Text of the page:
- The Legend of Zelda – Skyward Sword (Wii)
I truly don’t know how so many people could have gotten this one so fucking wrong. If you ask just about any Zelda player, they’ll go on for hours about how this is the best Zelda game in the history of mankind, about how it is a shining achievement of Zelda in our lives and nothing will ever beat it. I have tried to play this stupid fucking game no less than 9 times. I bought the stupid Motion Plus dongle, and that didn’t work for shit, so then I bought the Wiimote Plus — SOLELY to be able to try and play this stupid game. Imagine my surprise when the first 90 minutes of the game is running around in a forest, pushing logs in some ridiculously arbitrary and stupid puzzle. I’m not against puzzles in Zelda games, it’s one of the core mechanics — however, I am averse to puzzles with absolutely no tie to the game, especially ones with completely arbitrary solutions that are not logical, counter-intuitive, and in some cases seemingly random. People also want to gush about how every single enemy in the game has a unique method to kill — e.g., you have to swing the wiimote to spin a spider and then thrust the wiimote to stab them. Did I mention how much I fucking hate bullshit waggle controls? Because I really, really fucking hate bullshit waggle controls. So, fuck this stupid game and the stupid birds and its blatant attempt to try and copy Windwaker’s open world, exploration friendly style. This game sucks and I hate it, and frankly you should to unless you have no idea what you’re talking about.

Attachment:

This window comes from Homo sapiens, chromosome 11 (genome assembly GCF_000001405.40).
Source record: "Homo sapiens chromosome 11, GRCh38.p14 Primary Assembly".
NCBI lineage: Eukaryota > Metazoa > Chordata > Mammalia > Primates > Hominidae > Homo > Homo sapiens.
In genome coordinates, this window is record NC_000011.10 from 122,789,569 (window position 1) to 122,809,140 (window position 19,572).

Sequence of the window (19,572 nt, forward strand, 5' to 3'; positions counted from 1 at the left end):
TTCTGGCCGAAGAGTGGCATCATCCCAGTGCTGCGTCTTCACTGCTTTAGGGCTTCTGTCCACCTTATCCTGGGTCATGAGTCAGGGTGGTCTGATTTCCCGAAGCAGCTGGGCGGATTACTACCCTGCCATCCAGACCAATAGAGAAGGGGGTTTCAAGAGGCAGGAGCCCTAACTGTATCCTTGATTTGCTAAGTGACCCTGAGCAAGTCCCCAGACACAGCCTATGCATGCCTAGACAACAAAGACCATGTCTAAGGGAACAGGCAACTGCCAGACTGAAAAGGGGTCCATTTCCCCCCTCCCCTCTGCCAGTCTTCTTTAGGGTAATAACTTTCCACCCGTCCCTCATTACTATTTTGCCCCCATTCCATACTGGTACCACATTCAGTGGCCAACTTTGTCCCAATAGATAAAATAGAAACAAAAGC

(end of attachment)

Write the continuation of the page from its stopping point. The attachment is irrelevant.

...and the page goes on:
This brings me to the Pièce de résistance, as it were—
- The Legend of Zelda – The Windwaker (GameCube/WiiU)